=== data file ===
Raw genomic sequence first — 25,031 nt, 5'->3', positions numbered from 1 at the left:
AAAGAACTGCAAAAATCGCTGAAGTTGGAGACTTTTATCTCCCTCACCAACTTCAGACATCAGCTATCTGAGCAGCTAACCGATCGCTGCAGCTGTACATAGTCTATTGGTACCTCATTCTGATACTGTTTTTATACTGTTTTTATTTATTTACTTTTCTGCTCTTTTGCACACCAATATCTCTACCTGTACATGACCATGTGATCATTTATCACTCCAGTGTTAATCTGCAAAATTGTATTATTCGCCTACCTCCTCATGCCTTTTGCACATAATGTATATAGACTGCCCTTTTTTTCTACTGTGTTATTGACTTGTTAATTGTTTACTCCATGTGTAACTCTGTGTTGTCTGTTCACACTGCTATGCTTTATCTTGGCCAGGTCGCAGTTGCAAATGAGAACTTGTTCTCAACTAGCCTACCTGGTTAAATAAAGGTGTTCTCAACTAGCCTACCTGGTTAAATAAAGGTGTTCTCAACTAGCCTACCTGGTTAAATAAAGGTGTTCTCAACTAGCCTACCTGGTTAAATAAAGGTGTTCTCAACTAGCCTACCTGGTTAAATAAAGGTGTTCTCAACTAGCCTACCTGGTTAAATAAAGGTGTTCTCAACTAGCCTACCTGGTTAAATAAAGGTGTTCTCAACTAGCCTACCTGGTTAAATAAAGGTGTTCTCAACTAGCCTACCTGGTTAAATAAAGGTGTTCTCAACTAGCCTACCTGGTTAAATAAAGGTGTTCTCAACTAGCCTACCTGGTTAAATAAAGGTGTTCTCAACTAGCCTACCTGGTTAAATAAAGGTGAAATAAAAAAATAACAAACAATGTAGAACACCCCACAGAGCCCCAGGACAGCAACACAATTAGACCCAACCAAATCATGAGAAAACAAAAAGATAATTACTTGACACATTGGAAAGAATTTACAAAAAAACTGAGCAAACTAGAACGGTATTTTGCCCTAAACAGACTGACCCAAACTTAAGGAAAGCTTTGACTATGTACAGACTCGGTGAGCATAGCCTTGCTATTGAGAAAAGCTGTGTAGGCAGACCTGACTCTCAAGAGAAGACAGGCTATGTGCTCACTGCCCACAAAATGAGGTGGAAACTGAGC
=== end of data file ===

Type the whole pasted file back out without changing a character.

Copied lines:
Raw genomic sequence first — 25,031 nt, 5'->3', positions numbered from 1 at the left:
AAAGAACTGCAAAAATCGCTGAAGTTGGAGACTTTTATCTCCCTCACCAACTTCAGACATCAGCTATCTGAGCAGCTAACCGATCGCTGCAGCTGTACATAGTCTATTGGTACCTCATTCTGATACTGTTTTTATACTGTTTTTATTTATTTACTTTTCTGCTCTTTTGCACACCAATATCTCTACCTGTACATGACCATGTGATCATTTATCACTCCAGTGTTAATCTGCAAAATTGTATTATTCGCCTACCTCCTCATGCCTTTTGCACATAATGTATATAGACTGCCCTTTTTTTCTACTGTGTTATTGACTTGTTAATTGTTTACTCCATGTGTAACTCTGTGTTGTCTGTTCACACTGCTATGCTTTATCTTGGCCAGGTCGCAGTTGCAAATGAGAACTTGTTCTCAACTAGCCTACCTGGTTAAATAAAGGTGTTCTCAACTAGCCTACCTGGTTAAATAAAGGTGTTCTCAACTAGCCTACCTGGTTAAATAAAGGTGTTCTCAACTAGCCTACCTGGTTAAATAAAGGTGTTCTCAACTAGCCTACCTGGTTAAATAAAGGTGTTCTCAACTAGCCTACCTGGTTAAATAAAGGTGTTCTCAACTAGCCTACCTGGTTAAATAAAGGTGTTCTCAACTAGCCTACCTGGTTAAATAAAGGTGTTCTCAACTAGCCTACCTGGTTAAATAAAGGTGTTCTCAACTAGCCTACCTGGTTAAATAAAGGTGTTCTCAACTAGCCTACCTGGTTAAATAAAGGTGTTCTCAACTAGCCTACCTGGTTAAATAAAGGTGAAATAAAAAAATAACAAACAATGTAGAACACCCCACAGAGCCCCAGGACAGCAACACAATTAGACCCAACCAAATCATGAGAAAACAAAAAGATAATTACTTGACACATTGGAAAGAATTTACAAAAAAACTGAGCAAACTAGAACGGTATTTTGCCCTAAACAGACTGACCCAAACTTAAGGAAAGCTTTGACTATGTACAGACTCGGTGAGCATAGCCTTGCTATTGAGAAAAGCTGTGTAGGCAGACCTGACTCTCAAGAGAAGACAGGCTATGTGCTCACTGCCCACAAAATGAGGTGGAAACTGAGC